OK, now we are beginning to get someplace.
1. You have never fired .38 Special in that gun. Gun is "squesky clean" We'll assume this includes bras brushing the cylinder chambers at least once. (Proposed Problem Eliminated)
2. Loads fire fine using magnum primers and you are using a published load that states magnum primers can be used.
...Discusson: There are subtle differences in the measurements of primers from batch to batch, lot to lot, mfg. to mfg. The magnum primers might well be a tad longer than the standards. I've experienced trouble loading small rifle primers deeply enough in 32-20 cases, where small pistol primers do just fine. The height of the primers appeared the same on a dial caliper, but a digital micrometer shows the rifle primers to be a squeak longer. Three of my manuals show only magnum primers with every .357 H110 load and the others make no recommendation for primers.
...Conclusion of magnum primers discussion: Magnum primers are fine, so long as you approach maximum loads data VERY CAREFULLY and watch for pressure signs.
... Note: Because the misfires do not fire the primers, we are not seeing the increased flame front of the magnum primers being a factor in this problem. The problem is that the primers are NOT FIRING when struck, so the extra oooomph of the "magnumitis" is not a factor in this problem.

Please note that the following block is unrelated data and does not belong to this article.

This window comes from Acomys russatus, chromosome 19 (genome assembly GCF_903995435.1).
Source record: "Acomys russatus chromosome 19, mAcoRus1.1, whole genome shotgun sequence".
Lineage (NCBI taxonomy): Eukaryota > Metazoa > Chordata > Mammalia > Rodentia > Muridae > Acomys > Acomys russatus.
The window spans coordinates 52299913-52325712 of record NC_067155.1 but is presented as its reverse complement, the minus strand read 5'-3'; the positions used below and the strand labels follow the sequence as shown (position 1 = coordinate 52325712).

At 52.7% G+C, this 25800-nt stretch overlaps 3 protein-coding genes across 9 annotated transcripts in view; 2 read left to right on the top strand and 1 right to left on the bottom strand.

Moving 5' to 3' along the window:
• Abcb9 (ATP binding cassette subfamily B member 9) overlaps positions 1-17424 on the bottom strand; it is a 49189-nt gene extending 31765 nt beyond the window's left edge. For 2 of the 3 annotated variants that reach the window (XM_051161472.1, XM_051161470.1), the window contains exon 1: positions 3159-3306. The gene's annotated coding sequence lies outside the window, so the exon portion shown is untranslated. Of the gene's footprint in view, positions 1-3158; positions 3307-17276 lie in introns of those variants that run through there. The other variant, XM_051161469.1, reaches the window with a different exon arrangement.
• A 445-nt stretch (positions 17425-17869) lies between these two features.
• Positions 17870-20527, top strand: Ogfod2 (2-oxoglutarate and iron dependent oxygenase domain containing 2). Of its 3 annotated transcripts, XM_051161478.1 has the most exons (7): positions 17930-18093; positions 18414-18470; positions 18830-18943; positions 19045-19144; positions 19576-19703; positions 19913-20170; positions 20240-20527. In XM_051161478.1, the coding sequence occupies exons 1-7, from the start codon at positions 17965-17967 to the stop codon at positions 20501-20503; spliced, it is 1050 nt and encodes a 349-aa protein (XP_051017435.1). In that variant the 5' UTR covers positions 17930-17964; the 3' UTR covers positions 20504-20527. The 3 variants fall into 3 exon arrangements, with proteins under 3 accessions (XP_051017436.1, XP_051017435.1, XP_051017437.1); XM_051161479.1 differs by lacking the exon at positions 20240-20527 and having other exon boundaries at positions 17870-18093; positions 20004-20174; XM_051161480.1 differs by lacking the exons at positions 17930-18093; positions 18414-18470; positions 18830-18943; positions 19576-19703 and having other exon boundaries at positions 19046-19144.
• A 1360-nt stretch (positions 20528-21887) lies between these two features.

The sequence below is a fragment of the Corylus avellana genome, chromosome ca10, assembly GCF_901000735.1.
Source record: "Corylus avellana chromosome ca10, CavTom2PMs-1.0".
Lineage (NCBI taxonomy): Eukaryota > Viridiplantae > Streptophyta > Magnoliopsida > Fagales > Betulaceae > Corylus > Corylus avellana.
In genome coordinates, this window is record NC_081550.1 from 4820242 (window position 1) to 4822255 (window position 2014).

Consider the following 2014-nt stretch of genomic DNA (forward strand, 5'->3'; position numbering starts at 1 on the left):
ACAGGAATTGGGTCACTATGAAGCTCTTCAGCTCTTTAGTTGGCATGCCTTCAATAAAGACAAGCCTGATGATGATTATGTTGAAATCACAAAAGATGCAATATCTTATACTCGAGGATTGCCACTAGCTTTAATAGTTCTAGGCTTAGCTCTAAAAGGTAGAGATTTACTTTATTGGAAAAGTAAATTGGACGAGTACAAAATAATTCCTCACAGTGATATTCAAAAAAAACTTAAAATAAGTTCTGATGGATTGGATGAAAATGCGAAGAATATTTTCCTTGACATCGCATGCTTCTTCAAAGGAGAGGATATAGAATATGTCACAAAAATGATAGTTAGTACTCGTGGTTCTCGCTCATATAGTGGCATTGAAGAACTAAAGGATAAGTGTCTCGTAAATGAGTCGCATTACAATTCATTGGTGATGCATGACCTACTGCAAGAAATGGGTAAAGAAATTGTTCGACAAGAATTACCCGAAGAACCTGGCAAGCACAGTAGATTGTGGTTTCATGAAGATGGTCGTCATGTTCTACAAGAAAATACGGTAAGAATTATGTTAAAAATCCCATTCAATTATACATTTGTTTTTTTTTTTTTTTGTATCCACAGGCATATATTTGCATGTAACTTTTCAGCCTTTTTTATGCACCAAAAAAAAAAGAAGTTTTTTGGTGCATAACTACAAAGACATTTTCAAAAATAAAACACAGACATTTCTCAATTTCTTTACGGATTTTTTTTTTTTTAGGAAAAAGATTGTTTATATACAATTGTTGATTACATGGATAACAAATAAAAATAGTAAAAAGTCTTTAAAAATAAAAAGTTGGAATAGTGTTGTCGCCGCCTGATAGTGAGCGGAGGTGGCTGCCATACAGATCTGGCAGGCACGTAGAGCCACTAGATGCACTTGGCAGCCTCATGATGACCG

3. One lot of cases: I would grab a mixed lot of cases and try them with that same load, with a few of the loaded rounds using the suspect remington brass. Any misfires, segregate to inspect the head mark. If they are all the remington cases, you have found your problem. If you get misfires on other brands, also, we are back to square one.
4. Other powders: I use several powders in my .357s. For full power, I use either 2400 or 4227 in the long barreled (over 4") ones. Those two powders are the work horses of my field/defense pistol loading, except 9mm. There are many loads in the books for them and all those I've tried work well. Sometimes I use magnum primers and sometimes I use standard primers. The powders don't seem to need to be reduced but about 1% to 1.5% with magnum primers to get back to the chronograph results of using standard primers.
...Discussion: When converting a load to using a magnum primer, reduce your standard load by 3% to 5% and work back up. The flame front on a magnum primer is hotter and of longer duration than that of the standard primer. This imparts a little more energy to the load and ignites more of the powder on the initial flash, each of which raises your chamber pressure somewhat.
This is probably much more information than you need or want, but hey, that's me.
1.Yes you may use magnum primers with H110 in .357 with the 158 gr. bullet.
2. We don't know what the answer is to the misfires, but STRONGLY suspect it is deep primer pockets or short primers.
3. There are many other powders you may use with the .357. Conlult your manual(s) and follow their guidelines. 2400 and 4227 are old time favorites.